Here, people talk about the following topics:
what is mental health?
when to see the GP about mental health
young people’s experiences of symptoms
talking to the GP about mental health
getting the most out of the appointment
getting help and recovering from depression
What is mental health?
Mental health is about our emotional, psychological and social wellbeing, and it affects how we think, feel and act. It also affects how we handle stress, make choices, and relate to other people.
Mental health problems can affect people at any age and can be diagnosed by a doctor. They’re not personal weaknesses, and range from everyday worries to serious long-term conditions. Common mental health problems include depression, anxiety, and panic. Less common are ‘psychotic’ symptoms that interfere with a person’s perception of reality, and may include hallucinations such as seeing, hearing, smelling or feeling things that no one else can.
When to see the GP about mental health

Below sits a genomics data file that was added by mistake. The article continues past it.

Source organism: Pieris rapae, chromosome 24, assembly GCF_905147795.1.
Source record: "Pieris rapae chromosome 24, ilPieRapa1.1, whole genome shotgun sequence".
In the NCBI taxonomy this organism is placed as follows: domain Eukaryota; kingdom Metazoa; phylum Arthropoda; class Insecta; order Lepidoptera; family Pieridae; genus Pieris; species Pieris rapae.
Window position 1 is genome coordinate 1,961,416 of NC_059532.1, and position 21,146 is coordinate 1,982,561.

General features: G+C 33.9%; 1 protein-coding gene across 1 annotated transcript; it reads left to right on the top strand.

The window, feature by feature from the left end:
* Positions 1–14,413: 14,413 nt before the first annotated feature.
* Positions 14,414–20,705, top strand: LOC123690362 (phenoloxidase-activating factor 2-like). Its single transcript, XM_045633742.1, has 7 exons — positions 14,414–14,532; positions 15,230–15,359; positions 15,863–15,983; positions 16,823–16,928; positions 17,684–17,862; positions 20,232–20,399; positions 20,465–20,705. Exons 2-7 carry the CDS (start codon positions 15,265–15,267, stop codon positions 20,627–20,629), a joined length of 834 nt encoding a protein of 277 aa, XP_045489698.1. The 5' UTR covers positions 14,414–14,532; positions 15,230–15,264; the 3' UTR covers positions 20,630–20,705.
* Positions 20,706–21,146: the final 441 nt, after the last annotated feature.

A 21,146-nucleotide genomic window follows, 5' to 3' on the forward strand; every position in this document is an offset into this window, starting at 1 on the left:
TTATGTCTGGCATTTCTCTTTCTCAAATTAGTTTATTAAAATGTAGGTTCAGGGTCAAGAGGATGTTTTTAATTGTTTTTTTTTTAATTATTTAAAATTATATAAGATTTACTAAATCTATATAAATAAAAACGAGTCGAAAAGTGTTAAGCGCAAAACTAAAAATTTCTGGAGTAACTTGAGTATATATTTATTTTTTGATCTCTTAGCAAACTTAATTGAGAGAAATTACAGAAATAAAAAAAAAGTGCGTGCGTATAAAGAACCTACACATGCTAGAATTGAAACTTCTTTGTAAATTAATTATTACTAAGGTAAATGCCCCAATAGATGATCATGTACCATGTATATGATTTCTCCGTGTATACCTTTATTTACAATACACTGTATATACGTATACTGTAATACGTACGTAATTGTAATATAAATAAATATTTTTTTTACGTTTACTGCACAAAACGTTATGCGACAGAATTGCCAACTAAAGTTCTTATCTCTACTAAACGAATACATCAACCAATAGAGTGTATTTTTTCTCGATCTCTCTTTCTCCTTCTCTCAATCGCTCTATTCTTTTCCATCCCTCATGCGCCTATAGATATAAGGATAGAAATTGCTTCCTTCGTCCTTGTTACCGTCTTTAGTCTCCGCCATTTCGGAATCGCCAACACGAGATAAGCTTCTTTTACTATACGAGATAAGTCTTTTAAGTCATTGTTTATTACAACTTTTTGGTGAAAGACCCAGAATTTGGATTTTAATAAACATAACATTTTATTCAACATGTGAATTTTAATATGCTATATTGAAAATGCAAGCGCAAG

Feeling low or down now and then is a normal part of life. But when it’s ongoing and stops a person from getting on with their usual routine, it may be a good idea see the GP – whether that’s because of feelings of low mood, anxiety, panic, or depression. Talking to the doctor is the most direct way of finding out what’s wrong and getting help. GP consultations (appointments) are usually short but can still be helpful. Sometimes GPs will offer longer appointments if someone needs to talk. A doctor can help to:
diagnose whether someone has depression or another mental health problem
give information and recommendations that may help
prescribe antidepressant or other medications if necessary
refer a patient for counselling
refer a patient to other mental health services Young people’s experiences of symptoms
Some people we talked to went to the GP because of feelings of low mood, anxiety or depression which were ongoing and affecting their day-to-day lives. Often a family member or friend had suggested they see the doctor. Aphra, for example, felt very tired, hadn’t slept properly for weeks, and wasn’t eating well. A neighbour noticed that Aphra was very tearful when talking about work so made her an emergency appointment: